KNIGHTSBRIDGE (Rixstep) — Tracker is the ACP's tool for detecting changes to a filesystem. Tracker tracks everything. Tracker can be helpful when attempting to uninstall unwanted software. Nothing escapes Tracker, because nothing escapes your filesystem.
You typically start a tracking session by setting a timestamp. This tells Tracker to look for files that have been accessed, created, or modified after that time.
Your second time stamp, the upper limit to what Tracker is supposed to look for, is implicitly set when you begin tracking filesystem changes.
This may sound more difficult than it actually is, therefore a video tutorial. Put the video in a separate window and enlarge it so you can see what's going on.
Tracker will do the following:
Fetch a timestamp. All timestamps are archived until you decide to remove them.
Set your 'scan paths'. You can limit your tracking to specific folders. If the software you're tracking does not, even indirectly, use privilege escalation - if you've not submitted your password on behalf of the software you're tracking - then you can pretty much hold to your own home user area. (There are a few exceptions - see below.)
Additional folders. The additional folders you should always scan are /Library and /private. Ordinary software, running on an ordinary account, can still get into those two locations.
Scan your own home area. This will turn up as '~' (tilde) in Tracker. If you've installed software in /Applications, then you should scan /Applications as well.
Set your 'skip paths'. This is the list of folders you absolutely don't think Tracker needs to scan. Default (recommended) skip paths are /private/var/db/diagnostics, /private/var/db/systemstats, /private/var/db/uuidtext, and ~/Library/Developer. The first three contain bits and pieces of the new logging system, and the fourth and final folder belongs to Xcode. Nothing's going to happen there, but skipping it saves a lot of time.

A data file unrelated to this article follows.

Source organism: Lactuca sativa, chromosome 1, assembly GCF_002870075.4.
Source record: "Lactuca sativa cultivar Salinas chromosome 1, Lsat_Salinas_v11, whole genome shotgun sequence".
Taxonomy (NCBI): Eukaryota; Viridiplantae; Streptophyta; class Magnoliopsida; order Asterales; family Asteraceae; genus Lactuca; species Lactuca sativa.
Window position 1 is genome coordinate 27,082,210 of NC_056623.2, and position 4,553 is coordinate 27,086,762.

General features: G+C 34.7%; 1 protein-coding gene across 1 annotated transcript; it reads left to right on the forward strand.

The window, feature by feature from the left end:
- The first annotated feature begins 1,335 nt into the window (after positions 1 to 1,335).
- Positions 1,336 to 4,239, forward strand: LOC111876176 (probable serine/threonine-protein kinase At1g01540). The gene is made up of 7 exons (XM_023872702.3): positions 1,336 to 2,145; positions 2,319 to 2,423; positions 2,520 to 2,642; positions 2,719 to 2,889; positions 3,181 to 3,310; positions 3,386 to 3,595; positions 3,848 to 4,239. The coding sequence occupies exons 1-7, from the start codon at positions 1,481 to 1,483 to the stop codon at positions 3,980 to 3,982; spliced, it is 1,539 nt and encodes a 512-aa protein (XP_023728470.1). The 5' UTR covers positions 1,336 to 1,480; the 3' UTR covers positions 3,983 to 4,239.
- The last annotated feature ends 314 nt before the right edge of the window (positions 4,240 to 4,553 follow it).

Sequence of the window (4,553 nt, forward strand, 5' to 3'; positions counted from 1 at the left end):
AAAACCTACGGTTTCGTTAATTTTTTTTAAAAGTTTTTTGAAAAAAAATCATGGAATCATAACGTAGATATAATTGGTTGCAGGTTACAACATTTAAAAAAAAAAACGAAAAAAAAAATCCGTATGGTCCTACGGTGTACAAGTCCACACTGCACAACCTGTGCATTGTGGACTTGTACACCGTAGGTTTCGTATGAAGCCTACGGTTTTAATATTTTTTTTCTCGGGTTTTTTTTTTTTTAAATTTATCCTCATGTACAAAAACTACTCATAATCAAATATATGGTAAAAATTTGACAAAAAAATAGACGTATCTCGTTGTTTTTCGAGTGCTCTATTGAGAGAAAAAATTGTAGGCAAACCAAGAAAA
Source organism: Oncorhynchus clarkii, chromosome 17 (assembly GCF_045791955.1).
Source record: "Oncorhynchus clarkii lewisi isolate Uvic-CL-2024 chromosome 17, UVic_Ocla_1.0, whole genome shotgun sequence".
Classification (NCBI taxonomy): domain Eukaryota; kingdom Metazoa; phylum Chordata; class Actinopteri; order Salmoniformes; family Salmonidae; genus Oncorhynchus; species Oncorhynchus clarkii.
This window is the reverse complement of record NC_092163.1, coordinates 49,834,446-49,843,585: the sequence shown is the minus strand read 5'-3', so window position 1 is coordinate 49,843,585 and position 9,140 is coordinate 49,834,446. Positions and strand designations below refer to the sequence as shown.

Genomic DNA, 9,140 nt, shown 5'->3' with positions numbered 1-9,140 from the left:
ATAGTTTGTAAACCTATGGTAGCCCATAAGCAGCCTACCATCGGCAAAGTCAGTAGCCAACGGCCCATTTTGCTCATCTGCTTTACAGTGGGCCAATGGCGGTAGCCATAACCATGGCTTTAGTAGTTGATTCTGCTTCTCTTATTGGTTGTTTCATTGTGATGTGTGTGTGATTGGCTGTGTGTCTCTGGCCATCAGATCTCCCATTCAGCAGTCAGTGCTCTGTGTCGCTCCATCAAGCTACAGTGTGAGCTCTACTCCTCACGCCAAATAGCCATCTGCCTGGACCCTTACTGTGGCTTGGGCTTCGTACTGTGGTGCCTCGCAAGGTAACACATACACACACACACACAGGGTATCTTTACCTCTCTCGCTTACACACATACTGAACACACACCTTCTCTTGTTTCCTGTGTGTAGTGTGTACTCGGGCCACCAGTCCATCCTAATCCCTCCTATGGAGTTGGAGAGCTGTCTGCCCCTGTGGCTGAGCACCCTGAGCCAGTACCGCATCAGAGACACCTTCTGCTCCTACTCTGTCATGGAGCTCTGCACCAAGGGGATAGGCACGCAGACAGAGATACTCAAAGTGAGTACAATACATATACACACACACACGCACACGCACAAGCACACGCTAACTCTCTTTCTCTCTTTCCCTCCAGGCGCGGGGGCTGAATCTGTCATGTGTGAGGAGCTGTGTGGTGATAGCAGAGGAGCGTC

Click the 'Track' button. Then just wait. If you need to stop things, just click the 'Stop' button.
Inspect the results. These results can be saved as a 'Playback' file, so you can return to this session at any time. You can also create a text 'export' of a 'Playback' at any time. Note that files that have been modified are listed in bold, and files that are merely accessed are not included in the default list. (Toggle 'List Accessed' on the 'File' menu to change this.
Tracker is otherwise much like a standard file manager. You can drag and copy and move files, as well as delete them. Standard functions found in other ACP utilities are also available.
OK, so here we go. Enjoy the tutorial, and good luck with Tracker!
Tracker for Mojave (macOS 10.14)
Tracker for Mojave (macOS 10.14) uses a new internal logic. Running on modern solid-state drives (SSDs) Tracker is amazingly fast, as can be seen in the clip above. Use Tracker to monitor new software, to see where it goes and what it does.
Note: Tracker is not 'heuristic' as the myriad 'app uninstallers' out there. Tracker does not guess. Tracker knows.
Stockholm/London-based Rixstep are a constellation of programmers and support staff from Radsoft Laboratories who tired of Windows vulnerabilities, Linux driver issues, and cursing x86 hardware all day long. Rixstep have many years of experience behind their efforts, with teaching and consulting credentials from the likes of British Aerospace, General Electric, Lockheed Martin, Lloyds TSB, SAAB Defence Systems, British Broadcasting Corporation, Barclays Bank, IBM, Microsoft, and Sony/Ericsson.
Rixstep and Radsoft products are or have been in use by Sweden's Royal Mail, Sony/Ericsson, the US Department of Defense, the offices of the US Supreme Court, the Government of Western Australia, the German Federal Police, Verizon Wireless, Los Alamos National Laboratory, Microsoft Corporation, the New York Times, Apple Inc, Oxford University, and hundreds of research institutes around the globe. See here.